Karen Joubert Cordier


About The Artist

Karen Joubert Cordier is a French-American artist born in Neuilly sur Seine on 1954. Upon completion of her studies at the Academy Charpentier was counseled by a famous art dealer Daniel Cordier. Following her first Paris show, her paintings were exhibited in the George Pompidou Museum. Famous art critic Bernrd Lamarche Vadel has written an article on her first series, the "La detainment de Vegetal". Her unbridled imagination explodes on the canvas with an accumulation of details in fluorescent colours expressed in a freedom of composition. This recent evolution of works "La narrative figurative" re vivid images of iconic collage mixed with Pop Art. Involving more pop elements of comics, they are reminiscent of her childhood journeys with her parents. Starting from cartoon-like sketches, her paint brushes interpret all the knowledge she had assimilated, transporting the eye into different worlds. 
Karen's works are collected by the Centre Georges Pompidou in Paris, which houses the largest museum for Modern Art in Europe. Her works are also collected by the former French Prime Minister Jean-Francois Girard, famous entertainer Elton John and the Rockefeller Foundation.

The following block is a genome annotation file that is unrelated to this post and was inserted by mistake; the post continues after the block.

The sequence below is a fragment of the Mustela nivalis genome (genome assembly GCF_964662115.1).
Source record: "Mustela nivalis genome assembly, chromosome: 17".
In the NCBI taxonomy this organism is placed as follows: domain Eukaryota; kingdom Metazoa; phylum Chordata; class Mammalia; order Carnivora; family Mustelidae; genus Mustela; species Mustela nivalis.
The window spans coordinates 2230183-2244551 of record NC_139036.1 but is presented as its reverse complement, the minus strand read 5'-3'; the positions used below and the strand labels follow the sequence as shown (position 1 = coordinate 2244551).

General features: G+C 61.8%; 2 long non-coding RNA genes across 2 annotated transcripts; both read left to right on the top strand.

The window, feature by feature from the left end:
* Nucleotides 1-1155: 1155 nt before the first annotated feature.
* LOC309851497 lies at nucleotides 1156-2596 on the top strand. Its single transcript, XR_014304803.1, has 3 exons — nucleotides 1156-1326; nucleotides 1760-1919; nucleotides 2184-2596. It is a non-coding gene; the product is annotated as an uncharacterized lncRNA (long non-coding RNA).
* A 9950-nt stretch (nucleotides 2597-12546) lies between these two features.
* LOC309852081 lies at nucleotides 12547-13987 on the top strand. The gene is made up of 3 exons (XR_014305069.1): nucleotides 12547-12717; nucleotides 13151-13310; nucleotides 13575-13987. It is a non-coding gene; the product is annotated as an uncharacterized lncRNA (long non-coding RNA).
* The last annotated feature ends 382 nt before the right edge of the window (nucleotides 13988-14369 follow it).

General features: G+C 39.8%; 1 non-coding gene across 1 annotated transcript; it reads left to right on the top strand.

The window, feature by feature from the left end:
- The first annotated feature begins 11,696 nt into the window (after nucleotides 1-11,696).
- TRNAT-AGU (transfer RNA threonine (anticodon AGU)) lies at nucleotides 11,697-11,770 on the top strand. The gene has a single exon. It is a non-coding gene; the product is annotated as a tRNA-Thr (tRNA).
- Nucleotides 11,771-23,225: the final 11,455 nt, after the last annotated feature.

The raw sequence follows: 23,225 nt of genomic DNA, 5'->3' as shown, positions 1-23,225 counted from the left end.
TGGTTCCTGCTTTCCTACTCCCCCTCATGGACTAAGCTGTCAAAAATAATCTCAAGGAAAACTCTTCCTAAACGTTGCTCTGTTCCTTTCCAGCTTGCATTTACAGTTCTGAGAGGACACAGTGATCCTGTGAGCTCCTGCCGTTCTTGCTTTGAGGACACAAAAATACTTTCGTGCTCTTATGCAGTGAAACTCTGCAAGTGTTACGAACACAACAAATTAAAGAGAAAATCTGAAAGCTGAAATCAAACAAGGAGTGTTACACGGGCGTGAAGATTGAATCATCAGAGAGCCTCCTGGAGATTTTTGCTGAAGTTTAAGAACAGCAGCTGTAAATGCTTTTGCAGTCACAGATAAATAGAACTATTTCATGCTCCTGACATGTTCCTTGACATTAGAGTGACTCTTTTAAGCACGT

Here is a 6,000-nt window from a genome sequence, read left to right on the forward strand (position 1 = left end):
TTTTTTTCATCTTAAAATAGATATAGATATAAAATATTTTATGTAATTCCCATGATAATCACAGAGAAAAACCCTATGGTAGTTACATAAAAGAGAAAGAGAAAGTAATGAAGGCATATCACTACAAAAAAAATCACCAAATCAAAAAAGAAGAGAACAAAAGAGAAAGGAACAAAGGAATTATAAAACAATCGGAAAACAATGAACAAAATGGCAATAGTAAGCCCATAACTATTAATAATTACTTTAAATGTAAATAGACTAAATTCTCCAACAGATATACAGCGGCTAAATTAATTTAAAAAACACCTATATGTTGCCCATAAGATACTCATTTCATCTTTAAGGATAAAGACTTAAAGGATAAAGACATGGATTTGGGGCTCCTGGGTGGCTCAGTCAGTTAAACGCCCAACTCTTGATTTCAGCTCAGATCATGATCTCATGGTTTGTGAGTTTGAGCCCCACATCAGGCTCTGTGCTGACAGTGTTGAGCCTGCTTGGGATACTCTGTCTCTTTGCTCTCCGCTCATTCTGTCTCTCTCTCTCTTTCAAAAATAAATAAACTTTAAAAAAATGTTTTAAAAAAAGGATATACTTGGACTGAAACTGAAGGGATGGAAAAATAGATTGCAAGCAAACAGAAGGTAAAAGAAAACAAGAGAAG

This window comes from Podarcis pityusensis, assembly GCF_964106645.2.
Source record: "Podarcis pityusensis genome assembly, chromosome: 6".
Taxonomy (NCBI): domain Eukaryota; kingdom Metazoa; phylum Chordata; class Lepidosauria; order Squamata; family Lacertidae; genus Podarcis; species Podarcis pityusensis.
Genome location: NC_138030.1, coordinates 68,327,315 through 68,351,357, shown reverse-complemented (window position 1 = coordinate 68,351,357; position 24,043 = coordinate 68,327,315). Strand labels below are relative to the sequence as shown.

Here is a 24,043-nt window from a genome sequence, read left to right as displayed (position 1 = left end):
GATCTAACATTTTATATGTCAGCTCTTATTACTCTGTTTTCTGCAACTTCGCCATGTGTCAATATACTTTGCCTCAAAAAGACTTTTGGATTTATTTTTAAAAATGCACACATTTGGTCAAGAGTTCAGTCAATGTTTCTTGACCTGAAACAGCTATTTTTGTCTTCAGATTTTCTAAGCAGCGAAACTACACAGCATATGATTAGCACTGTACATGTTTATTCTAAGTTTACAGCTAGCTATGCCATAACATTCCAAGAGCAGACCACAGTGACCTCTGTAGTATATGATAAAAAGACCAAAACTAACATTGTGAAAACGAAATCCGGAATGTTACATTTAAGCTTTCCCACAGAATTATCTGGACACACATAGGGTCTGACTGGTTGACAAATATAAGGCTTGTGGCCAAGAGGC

Bernard Lamarche Vadel for Beaubourg Gallery, Paris, France 1987 on Karen's work: At first sight, Karen's paintings have only one recurring subject: the unbridled vegetation of nature falling prey to unlimited repetition, dissemination, proliferation. This means that each composition originates from a serial process transversing the painting and which the painting is only a detail of. And the famous disturbing Freudian strangeness emanating from each work has no other motive but this situation where we are facing the framework of a process unfolding outside all dimension. If, therefore, the ordinate accumulation of details in a painting which itself is but a detail serves first as a purely visual provocation, viewed again, Karen's paintings accomplish an original, exotic, and unexpected synthesis of modern tradition especially. Pointillism, surrealism, all-over expressionism, all the principles of the great movements of the century are convoked, collected, in order to draw out the image of a digital labyrinth. Because, here, vision seems to me to be but an inductive threshold, "aperitif" if I may say so, of a sensorial space very rarely utilized in the history of painting, that of the Touch. This so rare sensation is discernable in the complementarity of the formal characteristic of the works and of the Story of these same works. This great proliferating vegetation screened framed in a series of sites, and details therefore of an infinite process, is first of all the product of a proliferation of marks, touches, streaks. And the eye convoked in Karen's paintings as the synthetic sum of marks, in identifying the sumptuous microcellular carpet, identifies at the same time the procedural passage of the repetition of touches, rather than of the painted, the brushed. From which follows, considering these paintings and their disturbing strangeness: that is is not so much the visual aspect of this flora which inspires strangeness; the coherent and masterly application of touches; the quality of the tones, the organic unit of the ensemble, on the contrary, confers upon these works a great visual savour. But beyond the global visual threshold, I well believe that it is the spectator's hand which is, through these paintings, grabbed, the unconscious hand seized by the delicate touch of these great digital surfaces. It is not the eye here that is in danger, but through the recourse to vision, it is the body that is aimed at, the hand first, on this score of teeth, these stringy mosses, these carnivorous flowers, this vegetal cancer. This painting sees itself on the scale of the forbidden it forces on touch, and by enxtension, on the body. Bernard Lamarache is a highly-lauded art critic whose opinion is valued by collectors around the world.